He’s also thrilled to be back in Missouri, albeit on the other side of the state from where he grew up.
“You couldn’t have written a better script,” he said.
Just the same, leaving Philadelphia was painful for Maclin and, Parres believes, part of another entire tier of his maturation.
“It was tough, man; I had established a lot of relationships there and had become very comfortable up there,” Maclin said. “I kind of wanted to be remembered as being the greatest receiver ever to play there.”
Maclin hadn’t just become at home with the Eagles. He also had become dug in to his suburban house in West Deptford, N.J.
He was so invested in the neighborhood that kids would leave him trinkets or treats after games.
On occasions such as Halloween, Maclin would give out candy and dress up his miniature bull terrier as a “little orange pumpkin.”
“I’m still a person just like everybody else; I never wanted to be looked at as better than anybody else or anything like that,” said Maclin, who intends to be the same way at his new home in Lee’s Summit. “So I made my house approachable at Halloween. I interacted with kids in my neighborhood …
“They’re our kids; they’re our future. The more we can get them to understand, ‘This is how we do things, this is not how you do things, this is what I experienced,’ the more you can help them learn.”
That broader perspective, ironically, might have been a factor in Maclin leaving the Eagles.
“The bottom line is I think they tried to take advantage of his good nature,” Parres said. “They knew he wanted to stay and there was really no reason they didn’t want him to stay, and they tried to take advantage of him.”
So when free-agency Saturday arrived in March, Maclin was intrigued by the prospect of an offer from the Chiefs and Reid but was inclined to stay with the Eagles as he went on a golf trip with Parres and family in Palm Springs.
Even when the Chiefs came at Maclin with a five-year offer worth an average of $11 million a year, Parres said, Maclin primarily wanted to know what the Eagles were thinking.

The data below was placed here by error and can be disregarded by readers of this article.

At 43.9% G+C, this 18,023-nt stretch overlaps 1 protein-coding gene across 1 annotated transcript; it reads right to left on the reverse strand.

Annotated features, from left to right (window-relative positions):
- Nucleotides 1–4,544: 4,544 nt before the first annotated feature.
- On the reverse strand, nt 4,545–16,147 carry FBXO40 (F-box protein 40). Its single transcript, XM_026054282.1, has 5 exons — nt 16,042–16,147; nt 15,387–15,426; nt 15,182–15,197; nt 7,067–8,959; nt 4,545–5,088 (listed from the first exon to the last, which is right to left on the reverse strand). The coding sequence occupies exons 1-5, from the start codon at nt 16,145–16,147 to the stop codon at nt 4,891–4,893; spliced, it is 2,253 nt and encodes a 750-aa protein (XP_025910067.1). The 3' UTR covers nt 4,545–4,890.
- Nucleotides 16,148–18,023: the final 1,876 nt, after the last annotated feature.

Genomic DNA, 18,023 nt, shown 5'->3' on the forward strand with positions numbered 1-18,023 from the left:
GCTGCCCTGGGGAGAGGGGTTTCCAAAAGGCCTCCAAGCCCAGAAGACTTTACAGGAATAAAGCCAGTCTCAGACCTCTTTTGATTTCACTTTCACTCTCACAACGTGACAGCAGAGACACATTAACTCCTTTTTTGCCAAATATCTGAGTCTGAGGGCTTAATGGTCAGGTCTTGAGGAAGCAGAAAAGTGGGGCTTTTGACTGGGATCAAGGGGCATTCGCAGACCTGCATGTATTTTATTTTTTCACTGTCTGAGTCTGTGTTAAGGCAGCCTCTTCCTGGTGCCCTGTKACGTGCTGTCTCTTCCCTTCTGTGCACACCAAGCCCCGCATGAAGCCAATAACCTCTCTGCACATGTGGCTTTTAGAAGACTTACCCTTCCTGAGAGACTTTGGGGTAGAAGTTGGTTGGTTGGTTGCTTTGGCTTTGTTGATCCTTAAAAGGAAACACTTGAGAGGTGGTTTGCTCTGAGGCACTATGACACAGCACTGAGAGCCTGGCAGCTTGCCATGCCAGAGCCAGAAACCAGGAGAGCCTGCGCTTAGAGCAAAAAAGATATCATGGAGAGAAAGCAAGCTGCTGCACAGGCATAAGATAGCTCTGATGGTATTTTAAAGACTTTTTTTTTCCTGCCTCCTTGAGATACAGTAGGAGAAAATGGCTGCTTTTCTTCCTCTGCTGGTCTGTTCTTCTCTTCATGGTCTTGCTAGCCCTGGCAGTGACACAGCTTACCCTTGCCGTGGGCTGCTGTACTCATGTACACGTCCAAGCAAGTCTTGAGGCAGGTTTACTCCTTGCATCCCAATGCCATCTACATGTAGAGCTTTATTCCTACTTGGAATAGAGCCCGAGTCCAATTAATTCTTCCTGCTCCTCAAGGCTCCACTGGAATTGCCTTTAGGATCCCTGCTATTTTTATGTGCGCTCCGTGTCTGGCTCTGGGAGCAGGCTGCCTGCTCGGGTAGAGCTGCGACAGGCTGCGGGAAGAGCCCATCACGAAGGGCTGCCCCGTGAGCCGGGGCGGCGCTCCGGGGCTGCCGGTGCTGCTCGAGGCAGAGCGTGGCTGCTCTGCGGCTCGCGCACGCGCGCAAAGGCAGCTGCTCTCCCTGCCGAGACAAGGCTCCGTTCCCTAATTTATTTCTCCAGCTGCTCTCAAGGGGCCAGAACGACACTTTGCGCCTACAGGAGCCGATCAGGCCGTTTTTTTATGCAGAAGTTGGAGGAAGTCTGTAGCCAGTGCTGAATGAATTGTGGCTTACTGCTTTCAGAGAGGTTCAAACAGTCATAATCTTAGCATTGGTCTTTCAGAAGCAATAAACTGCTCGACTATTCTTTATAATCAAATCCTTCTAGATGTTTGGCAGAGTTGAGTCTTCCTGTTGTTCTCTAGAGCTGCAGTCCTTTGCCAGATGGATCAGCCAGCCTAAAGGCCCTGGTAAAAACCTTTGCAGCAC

As Reid, quarterbacks Alex Smith and Chase Daniel and receivers coach David Culley were calling Maclin that day, “making him feel like he’s the greatest thing on Earth,” Parres said, Maclin could “barely get (Eagles coach and de facto general manager) Chip Kelly to answer the phone.”
“He called Chip Kelly five times Saturday: ‘Chip, can you just show me anything?’ ” Parres recalled.
(At a news conference after Maclin left, Kelly said he had had a number of discussions with Maclin and said that “we couldn’t go as high as Kansas City.”).
That Sunday, while Maclin was on the golf course, the Eagles called and countered by shifting money from year three of their offer to year two — which contrary to Kelly and published reports made it close enough to the same deal Maclin was offered with the Chiefs that Maclin was ready to stay.
As they stood on the 16th tee, Maclin’s initial thought was just that.
Then Reid called again.
And 10 minutes later Maclin was Kansas City-bound.
“It wasn’t the money; it was that 10 minutes,” Parres said. “Jeremy said, ‘(The Chiefs) just wanted me more, and I think that’s where I should be.’ ”
As Parres recounted the story, he remembered his own intense level of frustration both with the Eagles and how Maclin was widely portrayed as “leaving for the big money in Kansas City.”
If he’d had the microphone at the time, Parres said, laughing, he likely would have spouted about Kelly in defense of Maclin.
“I don’t know if I could have kept my mouth shut,” Parres said, smiling. “I tell you what, you talk about Jeremy’s maturity ...”
Maclin, in fact, showed Parres the way by keeping it friendly with the Eagles, to whom he remains grateful overall, and tactful in how he spoke of the situation publicly.
That was all another reflection of how Maclin has grown from a complicated start in life through circumstances such as season-ending injuries at MU and in Philadelphia and a lymphoma scare that proved unfounded to what he is now.
Not just a gifted football player, but someone granted perspective, too.
“I just learn not to take anything for granted, you know?” he said. “You never know what’s going to be your last day on this Earth, what’s going to be your last day being able to play football, so you just can’t take anything for granted.”
Including being a good teammate, another important dimension Maclin brings to the Chiefs.